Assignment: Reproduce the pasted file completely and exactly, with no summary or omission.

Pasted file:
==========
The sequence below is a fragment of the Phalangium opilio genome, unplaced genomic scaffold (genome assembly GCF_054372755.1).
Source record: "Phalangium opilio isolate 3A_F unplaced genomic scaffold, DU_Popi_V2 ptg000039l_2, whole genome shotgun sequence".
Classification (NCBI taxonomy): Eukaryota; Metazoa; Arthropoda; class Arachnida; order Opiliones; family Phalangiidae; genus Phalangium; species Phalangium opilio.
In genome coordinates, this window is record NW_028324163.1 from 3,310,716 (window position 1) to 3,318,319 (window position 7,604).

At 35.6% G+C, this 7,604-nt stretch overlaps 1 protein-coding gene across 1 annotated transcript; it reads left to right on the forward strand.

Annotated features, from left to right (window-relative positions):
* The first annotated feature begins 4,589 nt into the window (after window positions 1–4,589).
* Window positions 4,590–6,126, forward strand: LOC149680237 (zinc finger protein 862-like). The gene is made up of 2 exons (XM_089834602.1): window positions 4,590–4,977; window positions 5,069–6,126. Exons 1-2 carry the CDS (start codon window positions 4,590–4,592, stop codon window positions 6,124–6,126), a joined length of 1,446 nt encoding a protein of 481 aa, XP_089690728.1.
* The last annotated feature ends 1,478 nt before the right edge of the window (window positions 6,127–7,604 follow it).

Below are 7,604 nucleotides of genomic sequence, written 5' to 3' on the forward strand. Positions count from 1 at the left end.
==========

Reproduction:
The sequence below is a fragment of the Phalangium opilio genome, unplaced genomic scaffold (genome assembly GCF_054372755.1).
Source record: "Phalangium opilio isolate 3A_F unplaced genomic scaffold, DU_Popi_V2 ptg000039l_2, whole genome shotgun sequence".
Classification (NCBI taxonomy): Eukaryota; Metazoa; Arthropoda; class Arachnida; order Opiliones; family Phalangiidae; genus Phalangium; species Phalangium opilio.
In genome coordinates, this window is record NW_028324163.1 from 3,310,716 (window position 1) to 3,318,319 (window position 7,604).

At 35.6% G+C, this 7,604-nt stretch overlaps 1 protein-coding gene across 1 annotated transcript; it reads left to right on the forward strand.

Annotated features, from left to right (window-relative positions):
* The first annotated feature begins 4,589 nt into the window (after window positions 1–4,589).
* Window positions 4,590–6,126, forward strand: LOC149680237 (zinc finger protein 862-like). The gene is made up of 2 exons (XM_089834602.1): window positions 4,590–4,977; window positions 5,069–6,126. Exons 1-2 carry the CDS (start codon window positions 4,590–4,592, stop codon window positions 6,124–6,126), a joined length of 1,446 nt encoding a protein of 481 aa, XP_089690728.1.
* The last annotated feature ends 1,478 nt before the right edge of the window (window positions 6,127–7,604 follow it).

Below are 7,604 nucleotides of genomic sequence, written 5' to 3' on the forward strand. Positions count from 1 at the left end.